A people’s collective history is constantly challenged by apathy, revisionist history and disinformation. By recognizing and memorializing painful histories as narratives of struggle, solidarity and freedom, they represent healing and hope for the future. The proposed design concept for the Freedom Memorial Museum draws inspiration from the concept of transitional justice, which looks to judicial and non-judicial measures to redress legacies of human rights abuses in order to rebuild social trust and further advance democratic and peaceful futures.
The role of public memory or the commemoration of the suffering of victims of human rights abuses and scars of political repression is an important component of transitional justice. The project specifically proposes that through a museum, a society can effectively articulate the experiences of individuals, groups, and the Filipino people through the turbulent period from 1971 to 1986 Philippines marked by political repression, Martial Law, and human rights abused during the Marcos regime. By means of a publicly accessible assemblage of galleries featuring art, artifacts, and narratives on the period, a museum as a non-judicial but culturally significant mechanism and institution can establish a heritage that recognizes and redressess past injustices is crucial to a nation’s future.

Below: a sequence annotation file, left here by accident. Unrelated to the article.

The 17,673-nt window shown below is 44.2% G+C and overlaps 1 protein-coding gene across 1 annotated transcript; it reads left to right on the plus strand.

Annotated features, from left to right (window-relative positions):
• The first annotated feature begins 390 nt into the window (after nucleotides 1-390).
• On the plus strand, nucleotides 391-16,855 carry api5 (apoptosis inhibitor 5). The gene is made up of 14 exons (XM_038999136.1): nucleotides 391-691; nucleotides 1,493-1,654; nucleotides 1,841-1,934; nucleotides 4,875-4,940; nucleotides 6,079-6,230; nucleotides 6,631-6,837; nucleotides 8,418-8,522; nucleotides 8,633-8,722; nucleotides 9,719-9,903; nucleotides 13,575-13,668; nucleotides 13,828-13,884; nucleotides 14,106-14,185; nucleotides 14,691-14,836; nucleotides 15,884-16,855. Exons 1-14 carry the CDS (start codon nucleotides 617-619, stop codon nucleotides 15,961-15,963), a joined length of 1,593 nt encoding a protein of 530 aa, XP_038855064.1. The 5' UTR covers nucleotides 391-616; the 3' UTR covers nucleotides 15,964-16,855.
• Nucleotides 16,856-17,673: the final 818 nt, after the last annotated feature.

Abdulmari Imao Jr.
Mari Francesca Lorica
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